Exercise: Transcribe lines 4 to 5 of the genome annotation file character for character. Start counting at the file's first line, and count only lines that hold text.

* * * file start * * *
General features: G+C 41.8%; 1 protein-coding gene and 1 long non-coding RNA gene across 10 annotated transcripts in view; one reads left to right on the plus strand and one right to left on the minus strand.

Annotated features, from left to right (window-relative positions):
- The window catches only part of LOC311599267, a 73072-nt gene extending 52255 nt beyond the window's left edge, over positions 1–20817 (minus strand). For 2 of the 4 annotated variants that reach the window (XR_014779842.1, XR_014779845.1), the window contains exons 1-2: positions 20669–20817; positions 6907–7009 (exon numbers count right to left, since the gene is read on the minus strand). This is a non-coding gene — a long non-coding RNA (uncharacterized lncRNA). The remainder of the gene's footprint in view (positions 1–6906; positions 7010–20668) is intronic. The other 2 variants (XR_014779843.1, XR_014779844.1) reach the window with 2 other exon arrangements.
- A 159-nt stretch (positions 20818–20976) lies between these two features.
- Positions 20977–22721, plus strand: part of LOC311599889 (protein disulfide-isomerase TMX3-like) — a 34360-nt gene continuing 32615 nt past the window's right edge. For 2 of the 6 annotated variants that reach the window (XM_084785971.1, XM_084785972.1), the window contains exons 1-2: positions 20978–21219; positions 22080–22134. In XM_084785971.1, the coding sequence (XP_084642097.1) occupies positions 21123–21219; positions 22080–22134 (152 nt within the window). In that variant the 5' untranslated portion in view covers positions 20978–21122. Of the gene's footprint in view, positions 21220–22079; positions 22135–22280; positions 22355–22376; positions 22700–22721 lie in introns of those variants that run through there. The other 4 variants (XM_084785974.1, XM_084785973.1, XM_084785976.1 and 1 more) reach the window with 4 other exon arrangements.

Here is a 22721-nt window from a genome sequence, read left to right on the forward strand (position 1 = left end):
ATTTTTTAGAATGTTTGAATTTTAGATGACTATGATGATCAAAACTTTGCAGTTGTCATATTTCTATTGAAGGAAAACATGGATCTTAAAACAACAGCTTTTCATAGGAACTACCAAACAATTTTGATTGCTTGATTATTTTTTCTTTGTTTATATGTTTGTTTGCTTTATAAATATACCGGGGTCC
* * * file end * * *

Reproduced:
- A 159-nt stretch (positions 20818–20976) lies between these two features.
- Positions 20977–22721, plus strand: part of LOC311599889 (protein disulfide-isomerase TMX3-like) — a 34360-nt gene continuing 32615 nt past the window's right edge. For 2 of the 6 annotated variants that reach the window (XM_084785971.1, XM_084785972.1), the window contains exons 1-2: positions 20978–21219; positions 22080–22134. In XM_084785971.1, the coding sequence (XP_084642097.1) occupies positions 21123–21219; positions 22080–22134 (152 nt within the window). In that variant the 5' untranslated portion in view covers positions 20978–21122. Of the gene's footprint in view, positions 21220–22079; positions 22135–22280; positions 22355–22376; positions 22700–22721 lie in introns of those variants that run through there. The other 4 variants (XM_084785974.1, XM_084785973.1, XM_084785976.1 and 1 more) reach the window with 4 other exon arrangements.